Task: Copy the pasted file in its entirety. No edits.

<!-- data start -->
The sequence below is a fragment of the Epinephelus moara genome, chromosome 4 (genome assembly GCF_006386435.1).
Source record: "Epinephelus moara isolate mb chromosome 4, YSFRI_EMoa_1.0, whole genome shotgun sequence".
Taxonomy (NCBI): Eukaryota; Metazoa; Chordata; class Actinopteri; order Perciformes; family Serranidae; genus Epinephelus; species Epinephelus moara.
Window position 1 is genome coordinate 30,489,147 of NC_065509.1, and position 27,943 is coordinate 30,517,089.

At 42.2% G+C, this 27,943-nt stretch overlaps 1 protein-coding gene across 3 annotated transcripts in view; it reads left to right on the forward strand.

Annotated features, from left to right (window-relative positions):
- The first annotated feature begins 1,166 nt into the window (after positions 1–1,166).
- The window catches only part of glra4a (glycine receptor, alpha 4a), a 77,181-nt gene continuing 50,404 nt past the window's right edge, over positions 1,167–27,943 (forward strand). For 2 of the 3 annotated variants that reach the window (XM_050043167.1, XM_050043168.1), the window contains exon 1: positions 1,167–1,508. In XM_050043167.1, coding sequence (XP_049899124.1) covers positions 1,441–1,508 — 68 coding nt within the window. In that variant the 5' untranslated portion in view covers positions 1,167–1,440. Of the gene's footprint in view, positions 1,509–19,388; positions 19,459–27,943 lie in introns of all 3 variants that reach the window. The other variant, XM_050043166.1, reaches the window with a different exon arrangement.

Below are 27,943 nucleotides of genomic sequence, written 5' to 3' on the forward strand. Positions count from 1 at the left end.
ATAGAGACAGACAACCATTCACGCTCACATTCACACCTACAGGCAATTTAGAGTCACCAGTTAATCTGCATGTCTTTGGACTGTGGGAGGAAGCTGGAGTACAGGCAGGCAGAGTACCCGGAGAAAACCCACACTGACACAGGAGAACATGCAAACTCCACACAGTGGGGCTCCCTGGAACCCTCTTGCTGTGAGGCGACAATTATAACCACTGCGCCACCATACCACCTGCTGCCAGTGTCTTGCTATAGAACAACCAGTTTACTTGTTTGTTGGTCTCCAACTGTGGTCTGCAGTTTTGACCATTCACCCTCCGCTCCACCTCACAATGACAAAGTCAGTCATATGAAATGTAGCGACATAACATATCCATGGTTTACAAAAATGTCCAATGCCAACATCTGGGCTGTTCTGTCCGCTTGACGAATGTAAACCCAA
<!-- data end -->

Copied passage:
The sequence below is a fragment of the Epinephelus moara genome, chromosome 4 (genome assembly GCF_006386435.1).
Source record: "Epinephelus moara isolate mb chromosome 4, YSFRI_EMoa_1.0, whole genome shotgun sequence".
Taxonomy (NCBI): Eukaryota; Metazoa; Chordata; class Actinopteri; order Perciformes; family Serranidae; genus Epinephelus; species Epinephelus moara.
Window position 1 is genome coordinate 30,489,147 of NC_065509.1, and position 27,943 is coordinate 30,517,089.

At 42.2% G+C, this 27,943-nt stretch overlaps 1 protein-coding gene across 3 annotated transcripts in view; it reads left to right on the forward strand.

Annotated features, from left to right (window-relative positions):
- The first annotated feature begins 1,166 nt into the window (after positions 1–1,166).
- The window catches only part of glra4a (glycine receptor, alpha 4a), a 77,181-nt gene continuing 50,404 nt past the window's right edge, over positions 1,167–27,943 (forward strand). For 2 of the 3 annotated variants that reach the window (XM_050043167.1, XM_050043168.1), the window contains exon 1: positions 1,167–1,508. In XM_050043167.1, coding sequence (XP_049899124.1) covers positions 1,441–1,508 — 68 coding nt within the window. In that variant the 5' untranslated portion in view covers positions 1,167–1,440. Of the gene's footprint in view, positions 1,509–19,388; positions 19,459–27,943 lie in introns of all 3 variants that reach the window. The other variant, XM_050043166.1, reaches the window with a different exon arrangement.

Below are 27,943 nucleotides of genomic sequence, written 5' to 3' on the forward strand. Positions count from 1 at the left end.
ATAGAGACAGACAACCATTCACGCTCACATTCACACCTACAGGCAATTTAGAGTCACCAGTTAATCTGCATGTCTTTGGACTGTGGGAGGAAGCTGGAGTACAGGCAGGCAGAGTACCCGGAGAAAACCCACACTGACACAGGAGAACATGCAAACTCCACACAGTGGGGCTCCCTGGAACCCTCTTGCTGTGAGGCGACAATTATAACCACTGCGCCACCATACCACCTGCTGCCAGTGTCTTGCTATAGAACAACCAGTTTACTTGTTTGTTGGTCTCCAACTGTGGTCTGCAGTTTTGACCATTCACCCTCCGCTCCACCTCACAATGACAAAGTCAGTCATATGAAATGTAGCGACATAACATATCCATGGTTTACAAAAATGTCCAATGCCAACATCTGGGCTGTTCTGTCCGCTTGACGAATGTAAACCCAA